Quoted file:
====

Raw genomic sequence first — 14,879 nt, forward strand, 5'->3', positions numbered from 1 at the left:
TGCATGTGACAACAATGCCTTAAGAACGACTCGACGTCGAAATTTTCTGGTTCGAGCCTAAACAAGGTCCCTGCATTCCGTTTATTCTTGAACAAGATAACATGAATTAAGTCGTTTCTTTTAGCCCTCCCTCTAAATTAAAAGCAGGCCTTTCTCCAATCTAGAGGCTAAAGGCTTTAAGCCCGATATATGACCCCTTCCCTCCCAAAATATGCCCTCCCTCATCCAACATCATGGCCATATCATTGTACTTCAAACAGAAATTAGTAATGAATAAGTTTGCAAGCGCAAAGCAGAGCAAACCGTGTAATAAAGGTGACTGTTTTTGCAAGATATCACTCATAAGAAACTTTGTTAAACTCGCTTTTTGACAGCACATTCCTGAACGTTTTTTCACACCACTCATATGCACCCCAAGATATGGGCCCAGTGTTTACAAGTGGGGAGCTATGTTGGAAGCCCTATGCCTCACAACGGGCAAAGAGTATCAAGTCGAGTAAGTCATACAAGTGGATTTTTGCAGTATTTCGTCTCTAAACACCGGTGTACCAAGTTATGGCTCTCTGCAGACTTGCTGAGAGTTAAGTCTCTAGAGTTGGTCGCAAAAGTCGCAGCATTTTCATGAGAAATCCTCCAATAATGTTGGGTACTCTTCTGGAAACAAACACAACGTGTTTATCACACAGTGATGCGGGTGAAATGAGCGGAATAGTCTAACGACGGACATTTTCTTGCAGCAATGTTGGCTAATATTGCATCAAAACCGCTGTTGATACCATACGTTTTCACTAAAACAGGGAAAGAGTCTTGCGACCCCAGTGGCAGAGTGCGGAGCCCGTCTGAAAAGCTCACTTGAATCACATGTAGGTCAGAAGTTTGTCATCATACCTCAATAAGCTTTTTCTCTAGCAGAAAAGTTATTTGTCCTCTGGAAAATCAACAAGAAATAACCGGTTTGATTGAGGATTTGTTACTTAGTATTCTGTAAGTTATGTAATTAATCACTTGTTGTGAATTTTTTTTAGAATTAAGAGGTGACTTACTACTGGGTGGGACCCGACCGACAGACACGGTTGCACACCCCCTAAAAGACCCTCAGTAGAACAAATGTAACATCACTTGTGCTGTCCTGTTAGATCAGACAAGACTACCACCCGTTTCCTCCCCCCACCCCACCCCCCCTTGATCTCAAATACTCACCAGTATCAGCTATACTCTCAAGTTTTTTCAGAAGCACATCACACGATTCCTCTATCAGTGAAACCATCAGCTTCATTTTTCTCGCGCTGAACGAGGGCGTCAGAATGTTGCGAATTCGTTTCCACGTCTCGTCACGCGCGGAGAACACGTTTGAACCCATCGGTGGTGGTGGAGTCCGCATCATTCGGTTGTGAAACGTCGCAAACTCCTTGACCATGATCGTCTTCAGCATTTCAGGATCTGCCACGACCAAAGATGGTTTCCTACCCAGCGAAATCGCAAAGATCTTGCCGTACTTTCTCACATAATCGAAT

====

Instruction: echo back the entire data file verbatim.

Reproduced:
Raw genomic sequence first — 14,879 nt, forward strand, 5'->3', positions numbered from 1 at the left:
TGCATGTGACAACAATGCCTTAAGAACGACTCGACGTCGAAATTTTCTGGTTCGAGCCTAAACAAGGTCCCTGCATTCCGTTTATTCTTGAACAAGATAACATGAATTAAGTCGTTTCTTTTAGCCCTCCCTCTAAATTAAAAGCAGGCCTTTCTCCAATCTAGAGGCTAAAGGCTTTAAGCCCGATATATGACCCCTTCCCTCCCAAAATATGCCCTCCCTCATCCAACATCATGGCCATATCATTGTACTTCAAACAGAAATTAGTAATGAATAAGTTTGCAAGCGCAAAGCAGAGCAAACCGTGTAATAAAGGTGACTGTTTTTGCAAGATATCACTCATAAGAAACTTTGTTAAACTCGCTTTTTGACAGCACATTCCTGAACGTTTTTTCACACCACTCATATGCACCCCAAGATATGGGCCCAGTGTTTACAAGTGGGGAGCTATGTTGGAAGCCCTATGCCTCACAACGGGCAAAGAGTATCAAGTCGAGTAAGTCATACAAGTGGATTTTTGCAGTATTTCGTCTCTAAACACCGGTGTACCAAGTTATGGCTCTCTGCAGACTTGCTGAGAGTTAAGTCTCTAGAGTTGGTCGCAAAAGTCGCAGCATTTTCATGAGAAATCCTCCAATAATGTTGGGTACTCTTCTGGAAACAAACACAACGTGTTTATCACACAGTGATGCGGGTGAAATGAGCGGAATAGTCTAACGACGGACATTTTCTTGCAGCAATGTTGGCTAATATTGCATCAAAACCGCTGTTGATACCATACGTTTTCACTAAAACAGGGAAAGAGTCTTGCGACCCCAGTGGCAGAGTGCGGAGCCCGTCTGAAAAGCTCACTTGAATCACATGTAGGTCAGAAGTTTGTCATCATACCTCAATAAGCTTTTTCTCTAGCAGAAAAGTTATTTGTCCTCTGGAAAATCAACAAGAAATAACCGGTTTGATTGAGGATTTGTTACTTAGTATTCTGTAAGTTATGTAATTAATCACTTGTTGTGAATTTTTTTTAGAATTAAGAGGTGACTTACTACTGGGTGGGACCCGACCGACAGACACGGTTGCACACCCCCTAAAAGACCCTCAGTAGAACAAATGTAACATCACTTGTGCTGTCCTGTTAGATCAGACAAGACTACCACCCGTTTCCTCCCCCCACCCCACCCCCCCTTGATCTCAAATACTCACCAGTATCAGCTATACTCTCAAGTTTTTTCAGAAGCACATCACACGATTCCTCTATCAGTGAAACCATCAGCTTCATTTTTCTCGCGCTGAACGAGGGCGTCAGAATGTTGCGAATTCGTTTCCACGTCTCGTCACGCGCGGAGAACACGTTTGAACCCATCGGTGGTGGTGGAGTCCGCATCATTCGGTTGTGAAACGTCGCAAACTCCTTGACCATGATCGTCTTCAGCATTTCAGGATCTGCCACGACCAAAGATGGTTTCCTACCCAGCGAAATCGCAAAGATCTTGCCGTACTTTCTCACATAATCGAAT